Starting the day after a good night’s sleep is invigorating. Not only do you wake up feeling energized and ready to tackle your day, but there also seems to be a mental boost in energy, making you feel like anything is possible.
Unfortunately, far too many of us wake up with the exact opposite experience. About one-third of all Americans say they don’t get enough sleep. Almost everyone will battle through a sleepless night here and there. Stress is sometimes the culprit, or perhaps you’ve welcomed a new baby or are experiencing a life change that affects your sleep pattern.
And then there’s snoring.
Did you know that about 90 million people in the United States suffer from snoring? While snoring in and of itself is disruptive for both the snorer and anyone within earshot, the larger issue is that snoring can be the symptom of a more serious medical condition called sleep apnea. In this blog, our own Dr. Marcano explains the dangers of sleep apnea and how it’s more than a few sleepless nights.
What is sleep apnea?
Let’s start this discussion with a primer on sleep apnea. Sleep apnea is a potentially dangerous sleep disorder where breathing is interrupted. There are two basic types of sleep apnea – obstructive sleep apnea or OSA and central sleep apnea.
Central sleep apnea is the rarer of the two and is all about the central nervous system. With this condition, the brain fails to tell the chest muscles to go in and out to breathe. Adversely, in the case of OSA, it’s not a brain malfunction. Instead, the disruptions of sleep are due to partial or complete blockages to the upper airway.
What happens when sleep apnea interrupts breathing
Although for many people suffering from sleep apnea, the snoring and the gasping, snorting or body jerks when breathing resumes are the obvious impacts, it’s so much more than that.
When you stop breathing due to sleep apnea, your blood oxygen levels drop suddenly. At the same time, your chest muscles need to work harder to open the airway. Together these reactions create a perfect storm for your cardiovascular system, putting you at a higher risk for developing serious medical conditions like high blood pressure, a stroke, or heart attack.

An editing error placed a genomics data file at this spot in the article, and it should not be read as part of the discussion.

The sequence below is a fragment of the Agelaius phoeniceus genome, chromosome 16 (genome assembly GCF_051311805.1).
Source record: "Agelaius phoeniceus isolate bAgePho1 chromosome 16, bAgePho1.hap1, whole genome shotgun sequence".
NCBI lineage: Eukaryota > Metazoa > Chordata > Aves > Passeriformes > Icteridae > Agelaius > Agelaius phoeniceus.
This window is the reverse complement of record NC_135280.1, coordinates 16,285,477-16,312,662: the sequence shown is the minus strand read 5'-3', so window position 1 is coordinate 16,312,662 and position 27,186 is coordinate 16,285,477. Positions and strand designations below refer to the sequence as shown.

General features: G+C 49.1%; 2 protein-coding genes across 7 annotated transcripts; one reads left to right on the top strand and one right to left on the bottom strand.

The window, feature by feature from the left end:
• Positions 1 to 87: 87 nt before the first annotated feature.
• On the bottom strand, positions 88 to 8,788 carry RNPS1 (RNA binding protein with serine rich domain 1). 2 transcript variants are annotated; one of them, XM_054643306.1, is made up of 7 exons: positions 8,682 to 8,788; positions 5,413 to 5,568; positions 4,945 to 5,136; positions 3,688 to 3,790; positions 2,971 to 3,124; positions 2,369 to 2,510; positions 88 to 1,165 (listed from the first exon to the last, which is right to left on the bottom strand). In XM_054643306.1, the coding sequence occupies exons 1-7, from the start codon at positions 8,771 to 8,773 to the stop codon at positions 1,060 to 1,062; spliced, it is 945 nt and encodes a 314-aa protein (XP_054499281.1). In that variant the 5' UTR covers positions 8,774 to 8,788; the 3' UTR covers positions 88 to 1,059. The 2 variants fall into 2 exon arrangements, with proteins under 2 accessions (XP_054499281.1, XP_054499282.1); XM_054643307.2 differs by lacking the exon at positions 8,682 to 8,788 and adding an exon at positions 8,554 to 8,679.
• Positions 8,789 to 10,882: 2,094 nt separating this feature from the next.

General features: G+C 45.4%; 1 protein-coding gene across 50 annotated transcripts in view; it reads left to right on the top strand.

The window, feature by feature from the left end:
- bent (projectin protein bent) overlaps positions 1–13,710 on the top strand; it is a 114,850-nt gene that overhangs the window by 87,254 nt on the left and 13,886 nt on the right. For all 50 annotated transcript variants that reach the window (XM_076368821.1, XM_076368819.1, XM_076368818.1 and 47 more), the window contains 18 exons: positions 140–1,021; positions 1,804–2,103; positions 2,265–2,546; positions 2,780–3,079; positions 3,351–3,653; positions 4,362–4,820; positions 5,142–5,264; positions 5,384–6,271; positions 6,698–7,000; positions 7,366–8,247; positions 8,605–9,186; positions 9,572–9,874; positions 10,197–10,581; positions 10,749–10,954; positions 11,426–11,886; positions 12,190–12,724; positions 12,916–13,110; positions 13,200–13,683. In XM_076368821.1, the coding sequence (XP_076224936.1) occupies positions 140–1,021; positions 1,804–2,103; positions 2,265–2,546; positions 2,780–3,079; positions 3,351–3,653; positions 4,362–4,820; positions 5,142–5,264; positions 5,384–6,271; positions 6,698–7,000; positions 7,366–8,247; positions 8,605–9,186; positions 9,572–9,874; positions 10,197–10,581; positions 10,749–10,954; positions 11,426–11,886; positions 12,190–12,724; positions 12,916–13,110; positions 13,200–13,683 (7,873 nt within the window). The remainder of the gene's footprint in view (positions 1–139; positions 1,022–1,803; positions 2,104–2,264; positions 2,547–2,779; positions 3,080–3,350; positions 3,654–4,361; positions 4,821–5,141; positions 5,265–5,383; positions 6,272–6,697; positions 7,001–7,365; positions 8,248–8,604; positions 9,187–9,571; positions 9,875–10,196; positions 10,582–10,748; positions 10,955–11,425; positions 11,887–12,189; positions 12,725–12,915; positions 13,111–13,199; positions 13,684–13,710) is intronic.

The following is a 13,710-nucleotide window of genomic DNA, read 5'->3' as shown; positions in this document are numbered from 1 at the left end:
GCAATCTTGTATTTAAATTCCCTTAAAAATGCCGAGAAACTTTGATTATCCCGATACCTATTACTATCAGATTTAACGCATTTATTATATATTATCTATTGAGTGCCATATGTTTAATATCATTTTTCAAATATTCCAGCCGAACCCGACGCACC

Impacts metabolic conditions like diabetes
The results of repeated drops in blood oxygen levels don’t stop there. While blood oxygen levels drop, carbon dioxide levels increase in your bloodstream, which may impact blood glucose metabolism, specifically insulin resistance or the ability of your body to effectively use insulin. This scenario can put you at a higher risk of developing diabetes, or if you already have it, sleep apnea can make it more difficult to control diabetes.
Laser dentistry can treat OSA
Treatment for sleep apnea can take many forms, including the using an oral appliance called a CPAP or continuous positive airway pressure device. At Orlando Center For Cosmetic Dentistry, we offer our patients an in-office treatment option using laser dentistry.
Laser dentistry is an excellent tool for a variety of conditions. It harnesses the benefits of using a laser as a cutting tool instead of a traditional scalpel for many situations, making treatment minimally invasive. In the case of treating obstructive sleep apnea, the ultimate goal is to increase passage to the airway by reducing or eliminating the obstruction.
Using laser dentistry allows us to open the airway while producing less bleeding and lowering the lower risk of infection. Since it’s a less invasive procedure, the recovery time is quicker. No more sleepless nights or waking up gasping for air and a quicker recovery time? It’s a win-win.
If you snore and think you might be suffering from sleep apnea, contact Orlando Center For Cosmetic Dentistry for a consultation. Schedule your appointment by clicking the online booking tool or calling the office today at 407-270-1053.